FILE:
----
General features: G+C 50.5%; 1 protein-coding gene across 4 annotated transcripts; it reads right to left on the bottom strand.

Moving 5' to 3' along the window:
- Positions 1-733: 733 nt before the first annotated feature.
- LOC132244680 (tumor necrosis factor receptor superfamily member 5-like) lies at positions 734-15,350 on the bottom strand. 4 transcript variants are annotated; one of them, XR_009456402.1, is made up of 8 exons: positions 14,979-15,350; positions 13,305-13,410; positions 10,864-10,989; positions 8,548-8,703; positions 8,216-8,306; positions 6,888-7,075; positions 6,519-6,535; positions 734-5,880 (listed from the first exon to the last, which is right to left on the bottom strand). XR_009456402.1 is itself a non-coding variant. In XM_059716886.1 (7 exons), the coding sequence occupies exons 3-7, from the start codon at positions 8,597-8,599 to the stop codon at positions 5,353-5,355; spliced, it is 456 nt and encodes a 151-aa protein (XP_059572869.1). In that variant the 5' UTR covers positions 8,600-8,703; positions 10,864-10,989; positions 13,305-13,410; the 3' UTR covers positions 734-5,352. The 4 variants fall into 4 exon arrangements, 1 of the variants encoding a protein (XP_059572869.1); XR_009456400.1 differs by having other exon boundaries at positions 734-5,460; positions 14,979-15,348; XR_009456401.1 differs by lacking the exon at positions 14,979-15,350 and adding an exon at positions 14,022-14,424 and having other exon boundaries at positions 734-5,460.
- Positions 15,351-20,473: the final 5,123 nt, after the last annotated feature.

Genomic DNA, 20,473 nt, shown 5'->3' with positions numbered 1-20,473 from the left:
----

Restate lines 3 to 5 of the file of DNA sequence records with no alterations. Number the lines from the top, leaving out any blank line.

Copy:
- Positions 1-733: 733 nt before the first annotated feature.
- LOC132244680 (tumor necrosis factor receptor superfamily member 5-like) lies at positions 734-15,350 on the bottom strand. 4 transcript variants are annotated; one of them, XR_009456402.1, is made up of 8 exons: positions 14,979-15,350; positions 13,305-13,410; positions 10,864-10,989; positions 8,548-8,703; positions 8,216-8,306; positions 6,888-7,075; positions 6,519-6,535; positions 734-5,880 (listed from the first exon to the last, which is right to left on the bottom strand). XR_009456402.1 is itself a non-coding variant. In XM_059716886.1 (7 exons), the coding sequence occupies exons 3-7, from the start codon at positions 8,597-8,599 to the stop codon at positions 5,353-5,355; spliced, it is 456 nt and encodes a 151-aa protein (XP_059572869.1). In that variant the 5' UTR covers positions 8,600-8,703; positions 10,864-10,989; positions 13,305-13,410; the 3' UTR covers positions 734-5,352. The 4 variants fall into 4 exon arrangements, 1 of the variants encoding a protein (XP_059572869.1); XR_009456400.1 differs by having other exon boundaries at positions 734-5,460; positions 14,979-15,348; XR_009456401.1 differs by lacking the exon at positions 14,979-15,350 and adding an exon at positions 14,022-14,424 and having other exon boundaries at positions 734-5,460.
- Positions 15,351-20,473: the final 5,123 nt, after the last annotated feature.